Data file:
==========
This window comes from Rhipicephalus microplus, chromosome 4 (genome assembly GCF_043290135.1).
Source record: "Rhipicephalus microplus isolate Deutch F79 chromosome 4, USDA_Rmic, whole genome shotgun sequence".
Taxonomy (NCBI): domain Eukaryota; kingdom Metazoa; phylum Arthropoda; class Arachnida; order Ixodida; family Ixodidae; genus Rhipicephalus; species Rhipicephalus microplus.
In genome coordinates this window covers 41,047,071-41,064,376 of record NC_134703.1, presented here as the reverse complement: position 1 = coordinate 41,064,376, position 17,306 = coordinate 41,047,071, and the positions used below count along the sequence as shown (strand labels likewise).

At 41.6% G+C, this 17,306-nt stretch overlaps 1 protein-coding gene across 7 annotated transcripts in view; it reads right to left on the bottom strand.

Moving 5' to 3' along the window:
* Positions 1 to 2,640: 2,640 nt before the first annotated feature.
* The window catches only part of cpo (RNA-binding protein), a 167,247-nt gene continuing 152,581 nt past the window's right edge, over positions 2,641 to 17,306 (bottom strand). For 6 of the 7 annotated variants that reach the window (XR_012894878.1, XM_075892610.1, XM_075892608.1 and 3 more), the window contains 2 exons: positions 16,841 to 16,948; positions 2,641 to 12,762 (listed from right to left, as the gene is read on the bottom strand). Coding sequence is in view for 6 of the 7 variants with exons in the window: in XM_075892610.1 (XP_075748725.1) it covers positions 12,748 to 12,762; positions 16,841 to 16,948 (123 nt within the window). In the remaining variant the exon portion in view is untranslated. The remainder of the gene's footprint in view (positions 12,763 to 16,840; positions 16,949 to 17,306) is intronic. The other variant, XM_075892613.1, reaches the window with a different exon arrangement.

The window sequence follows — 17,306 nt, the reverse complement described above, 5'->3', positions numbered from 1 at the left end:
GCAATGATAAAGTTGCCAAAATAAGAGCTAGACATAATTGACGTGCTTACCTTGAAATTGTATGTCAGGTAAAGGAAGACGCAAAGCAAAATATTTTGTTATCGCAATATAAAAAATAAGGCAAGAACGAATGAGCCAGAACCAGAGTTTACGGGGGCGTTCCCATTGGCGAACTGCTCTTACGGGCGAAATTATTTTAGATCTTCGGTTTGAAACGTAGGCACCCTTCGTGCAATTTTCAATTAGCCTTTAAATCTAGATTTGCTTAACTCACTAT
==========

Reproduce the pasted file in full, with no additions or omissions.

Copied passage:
This window comes from Rhipicephalus microplus, chromosome 4 (genome assembly GCF_043290135.1).
Source record: "Rhipicephalus microplus isolate Deutch F79 chromosome 4, USDA_Rmic, whole genome shotgun sequence".
Taxonomy (NCBI): domain Eukaryota; kingdom Metazoa; phylum Arthropoda; class Arachnida; order Ixodida; family Ixodidae; genus Rhipicephalus; species Rhipicephalus microplus.
In genome coordinates this window covers 41,047,071-41,064,376 of record NC_134703.1, presented here as the reverse complement: position 1 = coordinate 41,064,376, position 17,306 = coordinate 41,047,071, and the positions used below count along the sequence as shown (strand labels likewise).

At 41.6% G+C, this 17,306-nt stretch overlaps 1 protein-coding gene across 7 annotated transcripts in view; it reads right to left on the bottom strand.

Moving 5' to 3' along the window:
* Positions 1 to 2,640: 2,640 nt before the first annotated feature.
* The window catches only part of cpo (RNA-binding protein), a 167,247-nt gene continuing 152,581 nt past the window's right edge, over positions 2,641 to 17,306 (bottom strand). For 6 of the 7 annotated variants that reach the window (XR_012894878.1, XM_075892610.1, XM_075892608.1 and 3 more), the window contains 2 exons: positions 16,841 to 16,948; positions 2,641 to 12,762 (listed from right to left, as the gene is read on the bottom strand). Coding sequence is in view for 6 of the 7 variants with exons in the window: in XM_075892610.1 (XP_075748725.1) it covers positions 12,748 to 12,762; positions 16,841 to 16,948 (123 nt within the window). In the remaining variant the exon portion in view is untranslated. The remainder of the gene's footprint in view (positions 12,763 to 16,840; positions 16,949 to 17,306) is intronic. The other variant, XM_075892613.1, reaches the window with a different exon arrangement.

The window sequence follows — 17,306 nt, the reverse complement described above, 5'->3', positions numbered from 1 at the left end:
GCAATGATAAAGTTGCCAAAATAAGAGCTAGACATAATTGACGTGCTTACCTTGAAATTGTATGTCAGGTAAAGGAAGACGCAAAGCAAAATATTTTGTTATCGCAATATAAAAAATAAGGCAAGAACGAATGAGCCAGAACCAGAGTTTACGGGGGCGTTCCCATTGGCGAACTGCTCTTACGGGCGAAATTATTTTAGATCTTCGGTTTGAAACGTAGGCACCCTTCGTGCAATTTTCAATTAGCCTTTAAATCTAGATTTGCTTAACTCACTAT